As we start splitting design into multiple sub disciplines, we break down the end- to-end process into smaller phases where each of these disciplines come into play. By creating a design process that has handovers across multiple design teams we start to solve problems in siloes.

An example of an industry typical product/service based project and the role of various design disciplines in the end-to- end process

There is real power in a designer being able to take a problem from the very start of the process and see it all the way through to adoption. Design is the ability of thinking by doing - we lose this ability in the process of creating multiple poorly defined sub divisions that are dictated by frameworks and processes.

Our industry and design practice as a whole needs to consider three key changes if it wants design and designers to remain relevant and effective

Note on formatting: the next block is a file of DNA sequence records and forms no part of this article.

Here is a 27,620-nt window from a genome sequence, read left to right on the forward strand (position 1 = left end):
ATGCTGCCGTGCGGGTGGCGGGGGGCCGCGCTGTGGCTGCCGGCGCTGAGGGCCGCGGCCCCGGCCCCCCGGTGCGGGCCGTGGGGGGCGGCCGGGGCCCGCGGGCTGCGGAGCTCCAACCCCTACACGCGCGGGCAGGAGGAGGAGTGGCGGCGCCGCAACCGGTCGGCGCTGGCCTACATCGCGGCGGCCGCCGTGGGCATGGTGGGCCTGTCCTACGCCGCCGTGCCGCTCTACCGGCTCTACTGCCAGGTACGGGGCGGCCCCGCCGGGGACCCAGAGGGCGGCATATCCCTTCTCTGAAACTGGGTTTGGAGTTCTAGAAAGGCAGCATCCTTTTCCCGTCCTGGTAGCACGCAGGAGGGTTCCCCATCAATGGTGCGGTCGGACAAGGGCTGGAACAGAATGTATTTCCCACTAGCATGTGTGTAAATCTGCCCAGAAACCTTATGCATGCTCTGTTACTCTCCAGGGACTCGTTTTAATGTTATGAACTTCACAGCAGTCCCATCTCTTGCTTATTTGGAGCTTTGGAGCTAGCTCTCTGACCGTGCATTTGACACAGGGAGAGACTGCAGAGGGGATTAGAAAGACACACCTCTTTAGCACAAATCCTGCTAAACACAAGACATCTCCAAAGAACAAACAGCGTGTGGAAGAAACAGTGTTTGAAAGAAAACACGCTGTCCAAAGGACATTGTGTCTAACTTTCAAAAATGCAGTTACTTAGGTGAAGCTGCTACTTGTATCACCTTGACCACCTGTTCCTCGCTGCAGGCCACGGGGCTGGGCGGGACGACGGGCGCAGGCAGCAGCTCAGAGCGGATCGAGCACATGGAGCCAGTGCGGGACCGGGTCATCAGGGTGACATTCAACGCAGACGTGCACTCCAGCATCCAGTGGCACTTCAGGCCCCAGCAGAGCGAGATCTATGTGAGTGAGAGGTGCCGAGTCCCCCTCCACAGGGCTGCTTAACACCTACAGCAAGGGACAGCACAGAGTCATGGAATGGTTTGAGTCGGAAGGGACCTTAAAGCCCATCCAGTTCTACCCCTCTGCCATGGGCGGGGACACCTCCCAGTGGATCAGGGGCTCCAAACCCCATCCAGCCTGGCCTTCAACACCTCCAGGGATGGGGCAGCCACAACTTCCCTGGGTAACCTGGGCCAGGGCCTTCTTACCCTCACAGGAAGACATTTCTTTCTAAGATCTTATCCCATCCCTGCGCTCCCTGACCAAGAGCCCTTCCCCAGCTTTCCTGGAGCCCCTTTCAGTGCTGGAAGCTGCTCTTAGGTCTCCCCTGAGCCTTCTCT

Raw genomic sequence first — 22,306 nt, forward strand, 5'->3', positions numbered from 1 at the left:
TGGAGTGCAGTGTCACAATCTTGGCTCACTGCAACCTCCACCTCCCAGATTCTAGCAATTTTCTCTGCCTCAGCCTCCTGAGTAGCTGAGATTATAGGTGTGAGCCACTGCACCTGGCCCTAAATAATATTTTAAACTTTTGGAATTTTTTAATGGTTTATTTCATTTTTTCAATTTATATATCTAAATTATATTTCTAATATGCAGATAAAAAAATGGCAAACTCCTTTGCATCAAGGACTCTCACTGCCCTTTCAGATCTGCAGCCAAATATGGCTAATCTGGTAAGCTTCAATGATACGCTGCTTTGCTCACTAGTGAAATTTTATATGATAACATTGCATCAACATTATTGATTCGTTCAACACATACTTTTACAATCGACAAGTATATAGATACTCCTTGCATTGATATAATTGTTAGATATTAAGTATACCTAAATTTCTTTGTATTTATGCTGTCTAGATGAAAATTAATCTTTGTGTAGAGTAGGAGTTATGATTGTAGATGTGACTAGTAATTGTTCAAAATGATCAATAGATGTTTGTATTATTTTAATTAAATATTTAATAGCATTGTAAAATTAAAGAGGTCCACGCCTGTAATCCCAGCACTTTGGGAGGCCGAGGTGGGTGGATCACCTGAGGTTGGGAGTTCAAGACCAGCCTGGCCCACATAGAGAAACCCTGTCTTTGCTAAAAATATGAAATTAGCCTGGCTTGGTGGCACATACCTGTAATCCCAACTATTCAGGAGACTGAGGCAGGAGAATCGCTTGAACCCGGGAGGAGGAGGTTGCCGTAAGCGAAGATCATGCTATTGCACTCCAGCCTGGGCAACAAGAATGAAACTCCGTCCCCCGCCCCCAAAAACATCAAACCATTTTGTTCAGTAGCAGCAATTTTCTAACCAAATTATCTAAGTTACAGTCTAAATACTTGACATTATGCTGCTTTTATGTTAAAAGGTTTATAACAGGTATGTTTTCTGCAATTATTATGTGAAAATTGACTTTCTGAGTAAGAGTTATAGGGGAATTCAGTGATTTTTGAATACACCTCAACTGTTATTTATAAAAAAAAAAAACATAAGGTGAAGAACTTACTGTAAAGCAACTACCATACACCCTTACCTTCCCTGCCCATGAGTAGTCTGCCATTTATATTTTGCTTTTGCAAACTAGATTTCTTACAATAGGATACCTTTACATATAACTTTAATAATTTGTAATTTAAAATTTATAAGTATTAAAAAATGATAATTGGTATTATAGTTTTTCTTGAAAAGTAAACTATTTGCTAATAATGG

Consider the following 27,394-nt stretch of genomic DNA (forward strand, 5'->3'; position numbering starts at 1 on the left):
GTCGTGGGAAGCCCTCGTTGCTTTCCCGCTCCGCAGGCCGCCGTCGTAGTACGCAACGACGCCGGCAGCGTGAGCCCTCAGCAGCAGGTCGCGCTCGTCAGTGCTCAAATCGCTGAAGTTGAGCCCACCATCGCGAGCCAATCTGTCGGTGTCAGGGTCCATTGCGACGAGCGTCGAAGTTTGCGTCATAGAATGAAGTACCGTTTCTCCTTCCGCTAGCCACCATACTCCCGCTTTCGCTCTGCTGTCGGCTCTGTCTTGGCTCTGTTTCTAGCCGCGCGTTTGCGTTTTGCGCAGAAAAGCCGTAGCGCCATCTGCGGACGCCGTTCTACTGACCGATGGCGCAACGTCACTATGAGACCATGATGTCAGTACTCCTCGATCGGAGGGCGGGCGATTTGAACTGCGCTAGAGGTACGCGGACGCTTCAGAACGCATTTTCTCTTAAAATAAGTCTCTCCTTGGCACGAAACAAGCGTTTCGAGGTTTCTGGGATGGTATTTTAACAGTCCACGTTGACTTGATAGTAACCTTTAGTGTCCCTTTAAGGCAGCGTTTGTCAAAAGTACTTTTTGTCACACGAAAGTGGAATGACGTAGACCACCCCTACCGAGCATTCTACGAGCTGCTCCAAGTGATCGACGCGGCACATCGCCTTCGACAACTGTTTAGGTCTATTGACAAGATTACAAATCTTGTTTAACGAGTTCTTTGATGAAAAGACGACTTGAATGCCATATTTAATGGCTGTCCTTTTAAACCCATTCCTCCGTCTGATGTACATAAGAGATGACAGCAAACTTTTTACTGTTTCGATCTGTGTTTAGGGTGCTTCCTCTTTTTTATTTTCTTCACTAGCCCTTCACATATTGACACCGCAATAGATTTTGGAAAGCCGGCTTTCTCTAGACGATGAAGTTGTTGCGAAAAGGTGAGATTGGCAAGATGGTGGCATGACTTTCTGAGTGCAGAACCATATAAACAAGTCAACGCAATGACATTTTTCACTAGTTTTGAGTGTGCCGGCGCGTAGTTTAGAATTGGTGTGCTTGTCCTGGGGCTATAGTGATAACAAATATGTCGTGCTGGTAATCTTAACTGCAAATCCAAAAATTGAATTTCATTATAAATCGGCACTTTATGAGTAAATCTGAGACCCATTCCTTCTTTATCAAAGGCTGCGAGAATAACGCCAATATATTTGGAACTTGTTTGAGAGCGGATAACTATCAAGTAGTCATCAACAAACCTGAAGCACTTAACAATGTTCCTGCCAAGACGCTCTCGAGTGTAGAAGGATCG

• Reduce the number of micro- disciplines within design and create distinction between each with validated took kits, methods and outputs
  • Define what good looks like for each of these discipline and for its practitioners.
  • Focus on developing end-to-end designers- those who can frame problems effectively and have gone through the rigour of crafting solutions to know what the end output will look like. Much like a head chef at a restaurant who understands how to run, budget manage a kitchen but equally continues to have the mastery over culinary skills to guide the team to deliver on what good looks like.

Niharika Hariharan

Written by

Associate Partner, Design , London.

Welcome to a place where words matter. On Medium, smart voices and original ideas take center stage - with no ads in sight. Watch
Follow all the topics you care about, and we’ll deliver the best stories for you to your homepage and inbox. Explore
Get unlimited access to the best stories on Medium — and support writers while you’re at it. Just $5/month. Upgrade